From data clarity comes policy clarity. While the December jobs report shows that labor market performance remains steady, there are significant concerns that are not going to abate on their own. It was a good year for those seeking work. Employers added a net 2.2 million new jobs to their payrolls. This is slower than the 2.7 million added in 2015 and the 3 million added in 2014. It is nonetheless an encouraging performance given that the employment recovery began in earnest six years ago and has been confronting sluggish and volatile economic growth.
In a potentially brighter sign for a slow-growing, stressed U.S. manufacturing sector, the Institute for Supply Management reported that its widely followed Purchasing Managers' Index rose to a two-year high in December. This critical leading index of manufacturing growth has been strengthening consistently since September even as actual manufacturing output data remain distressingly weak, preventing the U.S. factory sector from achieving a full recovery from the Great Recession.
Global Economy, Money & Finance, Currency, Government Finance, Inflation
For only the second time in a decade and the first time in a year, the Federal Open Market Committee, the policymaking body of the Federal Reserve, has elected to increase the target range for its influential federal funds rate by 25 basis points to 0.50% to 0.75%.
In Villarreal,the Court of Appeals reversed a 2015 decision of a three-judge panel of the court. A majority of the full court reached an opposite result from the panel and determined that the governing provision of the ADEA barring disparate impact age discrimination by employers does not permit job applicants to bring claims of age discrimination under the ADEA against prospective employers. Disparate impact claims would arise in situations where an employer’s policies and procedures lack a discriminatory intent and are purportedly neutral on their face, but nevertheless have a discriminatory effect.
Nearly half of manufacturing executives lack confidence their assets are protected from external threats, according to a new study from Deloitte and the Manufacturers Alliance for Productivity and Innovation (MAPI) on Cyber Risk in Advanced Manufacturing. Study results indicate 40% of manufacturing companies were affected by cyber incidents in the past 12 months, and 38% of those impacted indicated cyber breaches resulted in damages in excess of $1 million.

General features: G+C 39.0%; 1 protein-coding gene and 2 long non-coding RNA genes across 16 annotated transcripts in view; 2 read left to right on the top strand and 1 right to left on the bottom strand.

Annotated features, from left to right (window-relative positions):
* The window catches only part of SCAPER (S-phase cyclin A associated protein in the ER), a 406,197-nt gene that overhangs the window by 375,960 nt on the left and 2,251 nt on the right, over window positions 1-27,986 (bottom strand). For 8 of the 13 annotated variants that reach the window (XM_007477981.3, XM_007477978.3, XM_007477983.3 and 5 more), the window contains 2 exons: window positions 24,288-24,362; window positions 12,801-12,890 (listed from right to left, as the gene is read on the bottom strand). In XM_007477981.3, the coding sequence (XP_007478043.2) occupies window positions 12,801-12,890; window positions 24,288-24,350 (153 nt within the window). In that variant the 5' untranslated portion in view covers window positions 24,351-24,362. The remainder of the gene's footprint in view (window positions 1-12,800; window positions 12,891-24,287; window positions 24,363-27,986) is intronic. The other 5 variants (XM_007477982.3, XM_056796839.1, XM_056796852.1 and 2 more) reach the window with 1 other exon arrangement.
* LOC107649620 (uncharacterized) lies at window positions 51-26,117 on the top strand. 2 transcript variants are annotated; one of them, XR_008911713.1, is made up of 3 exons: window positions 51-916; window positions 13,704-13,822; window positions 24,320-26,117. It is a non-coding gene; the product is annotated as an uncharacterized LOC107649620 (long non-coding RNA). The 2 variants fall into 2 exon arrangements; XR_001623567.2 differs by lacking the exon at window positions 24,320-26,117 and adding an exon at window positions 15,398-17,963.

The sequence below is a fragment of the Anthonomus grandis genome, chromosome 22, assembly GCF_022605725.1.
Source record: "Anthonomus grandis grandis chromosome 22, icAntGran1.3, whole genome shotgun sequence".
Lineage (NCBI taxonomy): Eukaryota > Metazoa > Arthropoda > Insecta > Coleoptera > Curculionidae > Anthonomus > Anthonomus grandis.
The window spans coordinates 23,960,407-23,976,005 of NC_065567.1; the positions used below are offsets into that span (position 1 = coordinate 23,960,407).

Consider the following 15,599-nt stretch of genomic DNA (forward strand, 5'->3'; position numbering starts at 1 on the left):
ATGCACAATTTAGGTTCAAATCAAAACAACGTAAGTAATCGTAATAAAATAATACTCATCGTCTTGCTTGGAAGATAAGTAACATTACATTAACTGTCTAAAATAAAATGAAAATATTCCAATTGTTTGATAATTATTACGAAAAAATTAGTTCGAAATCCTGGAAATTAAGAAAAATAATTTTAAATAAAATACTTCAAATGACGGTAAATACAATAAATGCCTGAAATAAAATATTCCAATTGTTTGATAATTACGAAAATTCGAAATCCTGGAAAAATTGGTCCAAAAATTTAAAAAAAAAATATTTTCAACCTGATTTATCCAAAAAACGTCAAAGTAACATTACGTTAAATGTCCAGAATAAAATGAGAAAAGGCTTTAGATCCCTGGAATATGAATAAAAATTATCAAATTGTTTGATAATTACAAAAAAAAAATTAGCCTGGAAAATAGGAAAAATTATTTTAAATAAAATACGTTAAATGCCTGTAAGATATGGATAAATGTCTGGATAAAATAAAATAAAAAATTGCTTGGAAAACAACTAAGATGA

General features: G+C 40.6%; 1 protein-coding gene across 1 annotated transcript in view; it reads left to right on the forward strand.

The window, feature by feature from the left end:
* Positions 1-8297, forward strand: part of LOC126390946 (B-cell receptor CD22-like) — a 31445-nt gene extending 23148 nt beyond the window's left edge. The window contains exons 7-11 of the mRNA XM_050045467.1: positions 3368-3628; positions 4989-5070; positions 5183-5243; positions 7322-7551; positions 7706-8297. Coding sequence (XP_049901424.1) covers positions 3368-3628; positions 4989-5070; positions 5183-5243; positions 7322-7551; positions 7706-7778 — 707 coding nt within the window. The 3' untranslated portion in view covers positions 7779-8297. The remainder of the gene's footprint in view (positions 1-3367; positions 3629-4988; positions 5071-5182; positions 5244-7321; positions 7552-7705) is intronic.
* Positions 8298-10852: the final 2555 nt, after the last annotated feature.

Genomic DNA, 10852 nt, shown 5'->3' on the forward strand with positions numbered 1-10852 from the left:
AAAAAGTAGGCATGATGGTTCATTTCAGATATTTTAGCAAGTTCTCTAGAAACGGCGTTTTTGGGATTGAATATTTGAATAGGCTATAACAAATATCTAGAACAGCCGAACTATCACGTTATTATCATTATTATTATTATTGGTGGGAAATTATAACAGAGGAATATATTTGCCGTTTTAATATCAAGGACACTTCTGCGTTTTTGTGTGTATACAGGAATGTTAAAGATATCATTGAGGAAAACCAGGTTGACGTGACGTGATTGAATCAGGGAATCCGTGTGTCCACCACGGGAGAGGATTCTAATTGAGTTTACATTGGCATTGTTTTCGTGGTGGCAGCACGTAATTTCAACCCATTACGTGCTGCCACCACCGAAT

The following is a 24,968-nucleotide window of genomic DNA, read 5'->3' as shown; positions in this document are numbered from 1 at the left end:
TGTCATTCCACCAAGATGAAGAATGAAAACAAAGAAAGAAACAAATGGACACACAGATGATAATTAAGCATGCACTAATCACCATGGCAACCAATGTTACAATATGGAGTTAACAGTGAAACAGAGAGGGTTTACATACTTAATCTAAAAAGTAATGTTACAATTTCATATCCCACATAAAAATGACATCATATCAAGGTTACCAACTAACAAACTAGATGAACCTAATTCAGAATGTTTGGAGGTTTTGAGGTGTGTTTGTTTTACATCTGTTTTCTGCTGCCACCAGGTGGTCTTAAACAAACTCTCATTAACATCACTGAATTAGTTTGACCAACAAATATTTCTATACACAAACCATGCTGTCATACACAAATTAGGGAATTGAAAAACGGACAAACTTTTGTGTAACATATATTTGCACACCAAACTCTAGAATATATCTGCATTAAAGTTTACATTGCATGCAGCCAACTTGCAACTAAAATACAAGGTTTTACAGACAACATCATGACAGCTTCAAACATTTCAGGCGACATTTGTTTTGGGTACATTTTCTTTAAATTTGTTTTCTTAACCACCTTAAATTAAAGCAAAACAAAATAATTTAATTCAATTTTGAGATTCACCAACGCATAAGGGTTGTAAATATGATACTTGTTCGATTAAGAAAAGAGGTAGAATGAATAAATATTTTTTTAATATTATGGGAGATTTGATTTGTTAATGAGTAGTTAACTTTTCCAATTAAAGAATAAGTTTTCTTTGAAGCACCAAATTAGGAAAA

One day in mid-October, more than 1,200 U.S. websites were taken down by a massive botnet attack launched through hacked Internet of Things (IoT) devices such as home Wi-Fi routers and CCTV cameras. There doesn’t seem to have been a political or criminal motive for the assault. Rather, it was more like some sophisticated hackers taking a joyride at the expense of millions of Americans.
Global Economy, Competitiveness, Foreign Trade, Government Policy
For a few years now, I’ve been contributing to Judy Dempsey’s “Judy Asks” feature over at Carnegie Europe, where she poses questions on international topics to various experts. Here are links to some of the questions I’ve answered this year—click through to read my responses and those of other experts, including from Johns Hopkins, the Council on Foreign Relations, The Economist, and the Financial Times.
Corporate Affairs, Corporate Social Responsibility, Sustainability, Sustainable Business Practices, Risk & Compliance, Environmental Management, Environmental Resource Management, Energy Management
Last year the world waited to see if the hype surrounding COP21 in Paris would produce a global commitment between heads of state to help stem the tide of rising temperatures. Since that historic week in Paris, 86 of the 197 countries who are party to the newly produced Paris Agreement have achieved ratification.
Risk & Compliance, Corporate Security, Travel Security, Risk Management, Business Continuity Planning, Business Interruption Planning, Crisis Management
While the events most often planned for are site- or natural disaster–related, businesses should also include workplace violence, terrorism, and cyberattacks in their business preparedness efforts. This is especially true given the nature of black swan events as those that (1) take place outside of regular expectations, (2) carry an extreme impact, and (3) seem obvious, explainable, and predictable in hindsight.